We will love to read paper for at least 100 more years from now.
The man behind our selection of Digital work in this issue is Martin Cedergren, Partner and Executive Creative Director at Åkestam Holst, one of the top alternative and digital agencies in the world. Martin is to be numbered amongst just a few creative directors who have successfully worked and won awards (including two Grand Prix in Cannes) in both the traditional and the digital ad arena. The global brands Martin has worked on over the course of his career include names such as Carlsberg, Volvo, adidas, Nike, Pride, IKEA, MTV, Nokia, Ata-ri, Thomas Cook, Yahoo, and Tele2. Prior to joining Åkestam Holst, Martin was Creative Director at 180 Amsterdam, where he worked on the adidas account. The year before that, Martin got AKQA Amsterdam working with Nike Football. He had arrived there from Swedish agency Forsman & Bodenfors, where, over the course of seven years, he helped transform the shop into a digital agency that was ranked #3 Interactive Agency in the world by The Gunn Report in 2007.
L.A.: Hi, Martin, how did you get started, and when did you first get interested in digital media? Do you come from a traditional advertising/marketing background?
Martin Cedergren: Well … it all started with a Commodore 64 in the mid-80s, when to go online was calling up a BBS, and you played trigger-happy games like Commando and Wizball. I don’t think anyone back then thought this would be a huge commercial scene one decade later. My first job was an internship at a Gothenburg ad agency in the early 90s, where I learned how to use a machine called Macintosh. Software like Quark Express and Photoshop was something that really revolutionized the industry, and most people around the office didn’t really like working with computers. But it was something completely new and it was like a big and fun playground for the next generation. For people like me, I got my first email in 1994 but with one problem: I had absolutely no one to send a mail to! Think I mailed a short “Hello” to a random guy called “The King of Cyber,” and got a weird answer back in return. My first step on the internet had been taken. A couple of years later, I got hired at another agency called Adera in the same town. They were looking for “digital guys,” and my first assignment was to create the entire web for Volvo Group. In two weeks. Without any job description and with a team consisting of only three guys. We barely made it. But at the presentation, the client still didn’t really “get it,” i.e. why they should be online at all. (Today, thousands of people are working full-time on the digital presence of Volvo worldwide). But, somewhere around here, everything suddenly changed and totally exploded. It was 1996 and the beginning of the internet hype was a fact. From nowhere, web agencies and gurus popped up and everybody wanted to join the game. And we all know what happened next …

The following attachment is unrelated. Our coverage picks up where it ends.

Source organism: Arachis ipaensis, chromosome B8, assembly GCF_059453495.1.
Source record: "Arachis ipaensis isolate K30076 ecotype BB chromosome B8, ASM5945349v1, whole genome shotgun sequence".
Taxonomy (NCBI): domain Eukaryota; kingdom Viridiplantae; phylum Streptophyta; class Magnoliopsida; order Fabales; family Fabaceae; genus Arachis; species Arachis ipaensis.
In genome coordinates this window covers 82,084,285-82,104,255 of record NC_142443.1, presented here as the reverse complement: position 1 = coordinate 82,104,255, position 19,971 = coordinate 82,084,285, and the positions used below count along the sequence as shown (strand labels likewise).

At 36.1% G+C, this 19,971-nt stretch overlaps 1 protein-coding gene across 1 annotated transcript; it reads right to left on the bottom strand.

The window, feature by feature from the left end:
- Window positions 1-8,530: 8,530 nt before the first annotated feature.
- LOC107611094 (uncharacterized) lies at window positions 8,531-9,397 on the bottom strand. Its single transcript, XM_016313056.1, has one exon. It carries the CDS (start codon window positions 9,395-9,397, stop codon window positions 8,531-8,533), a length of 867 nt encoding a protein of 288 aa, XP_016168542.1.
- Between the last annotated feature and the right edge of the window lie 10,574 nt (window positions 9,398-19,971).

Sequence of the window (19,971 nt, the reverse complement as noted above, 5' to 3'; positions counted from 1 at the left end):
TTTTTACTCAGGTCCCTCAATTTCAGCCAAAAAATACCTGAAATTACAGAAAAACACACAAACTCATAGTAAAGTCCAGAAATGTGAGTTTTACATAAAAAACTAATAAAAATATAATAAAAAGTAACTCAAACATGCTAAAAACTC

L.A.: How much has it all changed since then in terms of the attention it receives and the technology applied?
Martin Cedergren: I think just about everything has changed since the days I started. But it’s still about the same principles. Technology is about making the world a little better place. And there is still so much left to develop to get there.
L.A.: Did you have any role models back in the early days and who were they?
Martin Cedergren: It may sound like a cliché, but Steve Jobs was one of those I really digged from the beginning. Even when Apple was about to go under, I never stopped believing in him and his fab company. No guts, no glory!